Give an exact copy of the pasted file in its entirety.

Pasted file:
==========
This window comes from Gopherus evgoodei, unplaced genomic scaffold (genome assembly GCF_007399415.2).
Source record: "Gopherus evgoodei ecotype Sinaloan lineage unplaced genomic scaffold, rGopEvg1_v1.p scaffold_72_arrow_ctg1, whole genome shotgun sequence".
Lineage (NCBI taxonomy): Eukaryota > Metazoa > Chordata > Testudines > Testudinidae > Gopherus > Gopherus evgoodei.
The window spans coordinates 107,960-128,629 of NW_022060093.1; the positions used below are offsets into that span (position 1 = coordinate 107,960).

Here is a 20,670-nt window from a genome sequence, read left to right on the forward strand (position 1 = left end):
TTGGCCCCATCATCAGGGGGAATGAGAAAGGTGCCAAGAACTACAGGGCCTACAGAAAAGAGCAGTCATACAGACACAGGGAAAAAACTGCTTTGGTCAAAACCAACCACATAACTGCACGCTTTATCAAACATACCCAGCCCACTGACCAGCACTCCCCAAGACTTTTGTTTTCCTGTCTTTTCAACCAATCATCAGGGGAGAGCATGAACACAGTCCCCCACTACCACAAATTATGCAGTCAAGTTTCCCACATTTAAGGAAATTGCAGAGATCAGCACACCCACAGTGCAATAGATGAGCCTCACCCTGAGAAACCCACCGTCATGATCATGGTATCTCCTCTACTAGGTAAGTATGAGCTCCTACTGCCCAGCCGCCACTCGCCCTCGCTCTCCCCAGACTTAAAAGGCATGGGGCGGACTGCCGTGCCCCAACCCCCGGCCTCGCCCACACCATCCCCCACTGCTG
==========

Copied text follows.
This window comes from Gopherus evgoodei, unplaced genomic scaffold (genome assembly GCF_007399415.2).
Source record: "Gopherus evgoodei ecotype Sinaloan lineage unplaced genomic scaffold, rGopEvg1_v1.p scaffold_72_arrow_ctg1, whole genome shotgun sequence".
Lineage (NCBI taxonomy): Eukaryota > Metazoa > Chordata > Testudines > Testudinidae > Gopherus > Gopherus evgoodei.
The window spans coordinates 107,960-128,629 of NW_022060093.1; the positions used below are offsets into that span (position 1 = coordinate 107,960).

Here is a 20,670-nt window from a genome sequence, read left to right on the forward strand (position 1 = left end):
TTGGCCCCATCATCAGGGGGAATGAGAAAGGTGCCAAGAACTACAGGGCCTACAGAAAAGAGCAGTCATACAGACACAGGGAAAAAACTGCTTTGGTCAAAACCAACCACATAACTGCACGCTTTATCAAACATACCCAGCCCACTGACCAGCACTCCCCAAGACTTTTGTTTTCCTGTCTTTTCAACCAATCATCAGGGGAGAGCATGAACACAGTCCCCCACTACCACAAATTATGCAGTCAAGTTTCCCACATTTAAGGAAATTGCAGAGATCAGCACACCCACAGTGCAATAGATGAGCCTCACCCTGAGAAACCCACCGTCATGATCATGGTATCTCCTCTACTAGGTAAGTATGAGCTCCTACTGCCCAGCCGCCACTCGCCCTCGCTCTCCCCAGACTTAAAAGGCATGGGGCGGACTGCCGTGCCCCAACCCCCGGCCTCGCCCACACCATCCCCCACTGCTG